Some of their important benefits include:

    • Preying on nuisance pests such as cockroaches, rats, and mice
    • Devouring disease-carrying ticks
    • Preying on venomous snakes such as copperheads, rattlesnakes, and cottonmouth snakes but avoid the impact of the venom
    • Eat snails and slugs and keep gardens healthy.

    Opossum, though docile, are also at risk of human encounters as they continue to lose their habitat. Their curious nature makes them the most common victim of roadkill. They are also most likely to be killed by pets or even trapped and then killed due to our mistaken belief that they are harmful.

    The elusive Southern Flying Squirrel (Glaucomys sabrinus) are rarely seen by humans due to their reclusive nature. They are usually caught by accident since they have an affinity for nest boxes and have also been known to take up residence in the occasional rural or suburban attic. They tend to:

    • Eat many forest crops as well as insects
    • Eat bird nestlings, eggs, and animal carcasses

    Mammals of the area from left Gray Fox, Virginia Opossum, and Southern Flying Squirrel (Glaucomys sabrinus).  Source- dpr.ncparks.gov/mammals/


    Lastly, we cannot forget our elusive and cryptic nocturnal birds of prey, owls. Of the six species of owls in NC, the most commonly seen in our area are the Barred Owl (Strix varia), the Eastern Screech-owl (Megascops asio), and the Great-horned owl (Bubo virginianus). Along with their keen depth perception and excellent binocular vision, they can also rotate their heads to the far left and right. Owls are solitary feeders and prey on rodents, reptiles, and invertebrates, fulfilling the important function of predators.

    Barred Owl (left) and Eastern Screech Owl (Right). Pictures not to scale. Photos by Sau Silwal

    All these animals contribute to the natural ecosystem as herbivores, omnivores, and carnivores. However, many are at risk due to multiple factors, mainly involving human interactions. Many of our invertebrate and vertebrate nocturnal pollinators have experienced a decrease in their population with the advent of pesticides. Bats have been labeled pests, carriers of disease, and dirty, leading to them being treated as such when they encounter humans, either due to chance or habitat loss. Hibernating bats in North America are experiencing a decline on a previously unheard-of scale due to white nose disease. The white-nose disease is caused by a fungus that can survive and propagate at lower temperatures, such as those in subterranean caves. Colonies infected with the diseases have experienced an almost 90% decline in their population [1]. It is estimated that this has resulted in about 660 to 1320 metric tons of insects not eaten by bats and billions of dollars in crop damage as a result [6]. We strive to maintain these and other nocturnal wildlife habitats at Gateway Nature Preserve and encourage community members to learn how they can help preserve these diverse and beneficial ecological creatures. Reducing the use of pesticides in your garden, planting nocturnal flowering plants, and bat-friendly gardens are some of the quick steps to helping our nocturnal friends.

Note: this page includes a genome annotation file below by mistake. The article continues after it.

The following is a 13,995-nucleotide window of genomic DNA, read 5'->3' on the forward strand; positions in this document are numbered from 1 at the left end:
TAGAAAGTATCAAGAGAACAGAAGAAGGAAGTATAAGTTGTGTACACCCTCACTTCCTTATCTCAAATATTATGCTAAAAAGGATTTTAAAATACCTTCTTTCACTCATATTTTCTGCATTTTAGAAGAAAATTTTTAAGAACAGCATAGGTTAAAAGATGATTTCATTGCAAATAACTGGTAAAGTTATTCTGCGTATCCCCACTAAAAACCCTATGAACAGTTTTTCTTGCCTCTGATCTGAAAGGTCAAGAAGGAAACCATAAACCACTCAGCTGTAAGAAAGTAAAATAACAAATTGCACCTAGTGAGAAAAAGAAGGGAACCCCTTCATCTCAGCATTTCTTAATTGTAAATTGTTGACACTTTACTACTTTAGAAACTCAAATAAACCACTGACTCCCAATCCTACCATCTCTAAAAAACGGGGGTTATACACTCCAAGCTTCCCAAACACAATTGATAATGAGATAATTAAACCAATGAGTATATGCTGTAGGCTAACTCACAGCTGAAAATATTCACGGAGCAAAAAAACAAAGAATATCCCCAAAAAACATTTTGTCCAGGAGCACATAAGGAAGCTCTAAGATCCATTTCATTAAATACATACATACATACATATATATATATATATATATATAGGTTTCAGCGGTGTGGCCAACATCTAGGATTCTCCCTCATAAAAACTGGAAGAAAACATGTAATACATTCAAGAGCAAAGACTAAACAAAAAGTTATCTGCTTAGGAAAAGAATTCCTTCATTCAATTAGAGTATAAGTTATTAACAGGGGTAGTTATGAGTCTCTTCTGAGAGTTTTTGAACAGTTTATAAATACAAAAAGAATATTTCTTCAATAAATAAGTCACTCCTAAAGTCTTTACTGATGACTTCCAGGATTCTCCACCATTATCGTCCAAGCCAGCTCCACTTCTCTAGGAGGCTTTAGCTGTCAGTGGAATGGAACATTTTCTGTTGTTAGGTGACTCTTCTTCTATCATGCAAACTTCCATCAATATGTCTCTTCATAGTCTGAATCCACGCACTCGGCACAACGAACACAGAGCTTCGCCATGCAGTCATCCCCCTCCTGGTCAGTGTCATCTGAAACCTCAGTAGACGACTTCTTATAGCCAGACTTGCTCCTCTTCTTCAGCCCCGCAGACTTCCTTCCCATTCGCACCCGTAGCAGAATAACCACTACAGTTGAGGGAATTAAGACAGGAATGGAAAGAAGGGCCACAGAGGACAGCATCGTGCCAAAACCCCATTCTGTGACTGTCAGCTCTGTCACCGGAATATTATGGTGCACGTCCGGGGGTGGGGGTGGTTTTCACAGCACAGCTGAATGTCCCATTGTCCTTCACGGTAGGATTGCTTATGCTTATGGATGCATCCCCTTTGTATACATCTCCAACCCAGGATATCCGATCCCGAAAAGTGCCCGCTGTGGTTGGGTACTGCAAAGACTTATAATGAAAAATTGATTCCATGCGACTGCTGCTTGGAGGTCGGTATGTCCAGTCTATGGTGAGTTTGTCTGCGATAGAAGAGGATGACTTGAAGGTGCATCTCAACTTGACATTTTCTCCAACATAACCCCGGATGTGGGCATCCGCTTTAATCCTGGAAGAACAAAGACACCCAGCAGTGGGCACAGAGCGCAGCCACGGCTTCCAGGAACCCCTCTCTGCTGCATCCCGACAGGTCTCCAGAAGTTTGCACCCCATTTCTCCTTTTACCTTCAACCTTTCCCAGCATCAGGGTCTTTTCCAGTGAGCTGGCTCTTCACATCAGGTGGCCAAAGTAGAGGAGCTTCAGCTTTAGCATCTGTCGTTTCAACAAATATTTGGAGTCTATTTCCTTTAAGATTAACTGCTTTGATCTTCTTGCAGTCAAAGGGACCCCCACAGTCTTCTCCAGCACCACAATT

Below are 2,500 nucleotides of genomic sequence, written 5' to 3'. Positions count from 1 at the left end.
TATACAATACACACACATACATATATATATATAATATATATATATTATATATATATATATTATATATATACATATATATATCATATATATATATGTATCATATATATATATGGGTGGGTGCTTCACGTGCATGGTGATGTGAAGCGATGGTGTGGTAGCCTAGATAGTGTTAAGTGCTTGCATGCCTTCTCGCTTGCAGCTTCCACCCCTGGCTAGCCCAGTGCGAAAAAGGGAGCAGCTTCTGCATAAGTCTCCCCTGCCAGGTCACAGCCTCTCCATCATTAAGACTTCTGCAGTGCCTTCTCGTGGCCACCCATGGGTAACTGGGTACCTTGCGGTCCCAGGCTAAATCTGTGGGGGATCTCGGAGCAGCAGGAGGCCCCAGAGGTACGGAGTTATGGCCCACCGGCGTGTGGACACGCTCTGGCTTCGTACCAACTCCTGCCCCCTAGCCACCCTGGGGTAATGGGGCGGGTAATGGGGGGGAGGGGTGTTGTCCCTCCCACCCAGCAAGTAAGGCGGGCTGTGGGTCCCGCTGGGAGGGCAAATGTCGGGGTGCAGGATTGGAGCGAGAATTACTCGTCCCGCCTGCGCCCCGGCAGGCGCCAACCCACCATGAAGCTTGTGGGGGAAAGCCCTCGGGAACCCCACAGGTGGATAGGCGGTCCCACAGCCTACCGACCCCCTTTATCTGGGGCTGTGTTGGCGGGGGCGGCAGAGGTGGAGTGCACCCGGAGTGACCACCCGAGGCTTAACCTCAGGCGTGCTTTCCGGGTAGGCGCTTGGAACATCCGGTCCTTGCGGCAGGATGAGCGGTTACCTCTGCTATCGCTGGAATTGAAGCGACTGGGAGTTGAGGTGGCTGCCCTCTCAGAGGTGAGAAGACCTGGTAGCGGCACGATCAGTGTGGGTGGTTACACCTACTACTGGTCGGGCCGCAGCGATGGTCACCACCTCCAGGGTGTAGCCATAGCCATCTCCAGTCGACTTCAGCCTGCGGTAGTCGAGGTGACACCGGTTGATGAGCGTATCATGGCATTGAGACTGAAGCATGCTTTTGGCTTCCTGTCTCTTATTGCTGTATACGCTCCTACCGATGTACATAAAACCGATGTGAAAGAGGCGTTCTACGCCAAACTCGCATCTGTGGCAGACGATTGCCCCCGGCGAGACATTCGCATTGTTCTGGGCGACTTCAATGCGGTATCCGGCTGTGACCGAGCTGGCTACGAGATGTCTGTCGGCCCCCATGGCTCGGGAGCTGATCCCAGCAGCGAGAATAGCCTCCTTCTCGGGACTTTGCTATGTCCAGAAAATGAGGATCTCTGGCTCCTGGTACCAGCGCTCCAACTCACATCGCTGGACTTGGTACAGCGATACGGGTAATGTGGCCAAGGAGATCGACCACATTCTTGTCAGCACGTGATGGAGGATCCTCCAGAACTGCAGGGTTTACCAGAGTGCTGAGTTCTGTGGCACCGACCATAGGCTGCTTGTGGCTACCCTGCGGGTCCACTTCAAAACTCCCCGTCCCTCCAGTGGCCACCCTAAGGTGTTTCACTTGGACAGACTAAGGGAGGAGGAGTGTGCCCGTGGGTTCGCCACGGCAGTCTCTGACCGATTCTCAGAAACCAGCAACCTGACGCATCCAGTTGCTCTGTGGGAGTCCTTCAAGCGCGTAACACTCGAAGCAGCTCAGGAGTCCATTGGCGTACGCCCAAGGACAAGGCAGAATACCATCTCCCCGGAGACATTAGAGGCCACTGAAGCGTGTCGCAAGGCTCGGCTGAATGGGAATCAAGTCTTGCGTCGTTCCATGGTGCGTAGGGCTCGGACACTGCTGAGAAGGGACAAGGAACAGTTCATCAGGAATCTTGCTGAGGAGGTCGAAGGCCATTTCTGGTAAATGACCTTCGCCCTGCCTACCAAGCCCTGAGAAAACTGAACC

1. Caldwell, Katherine. “White Nose Syndrome.” North Carolina Wildlife Resources Commission, https://www.ncwildlife.org/Portals/0/Learning/documents/Species/White-Nose-Disease-Fact-Sheet.pdf.
    2. Dance, Amber. “Animals Use Brain Tricks to See in the Dark.” Scientific American, https://doi.org/10.1038/scientificamerican0519-76. Accessed 31 Aug. 2023.
    3. Species in North Carolina. https://www.ncwildlife.org/learning/species#8682104-mammals. Accessed 31 Aug. 2023.
    4. Trust, Bat Conservation. “Flight, Food and Echolocation – About Bats.” Bat Conservation Trust, https://www.bats.org.uk/about-bats/flight-food-and-echolocation. Accessed 31 Aug. 2023.
    5. “What Bugs Do Bats Eat?” BatBnB, https://batbnb.com/blogs/blog/what-bugs-do-bats-eat. Accessed 31 Aug. 2023.
    6. What Do Bats Eat? | U. S. Geological Survey. https://www.usgs.gov/faqs/what-do-bats-eat#faq. Accessed 31 Aug. 2023.
    7. Jesse. (2020, July 30). 6 Species of Owls in North Carolina (With Pictures). Bird Feeder Hub. https://birdfeederhub.com/owls-in-north-carolina/
    8. Mammals of North Carolina. (2019). Ncparks.gov. https://auth1.dpr.ncparks.gov/mammals/accounts.php
    9. Owls | NC State Extension Publications. (n.d.). Content.ces.ncsu.edu. Retrieved September 1, 2023, from https://content.ces.ncsu.edu/owls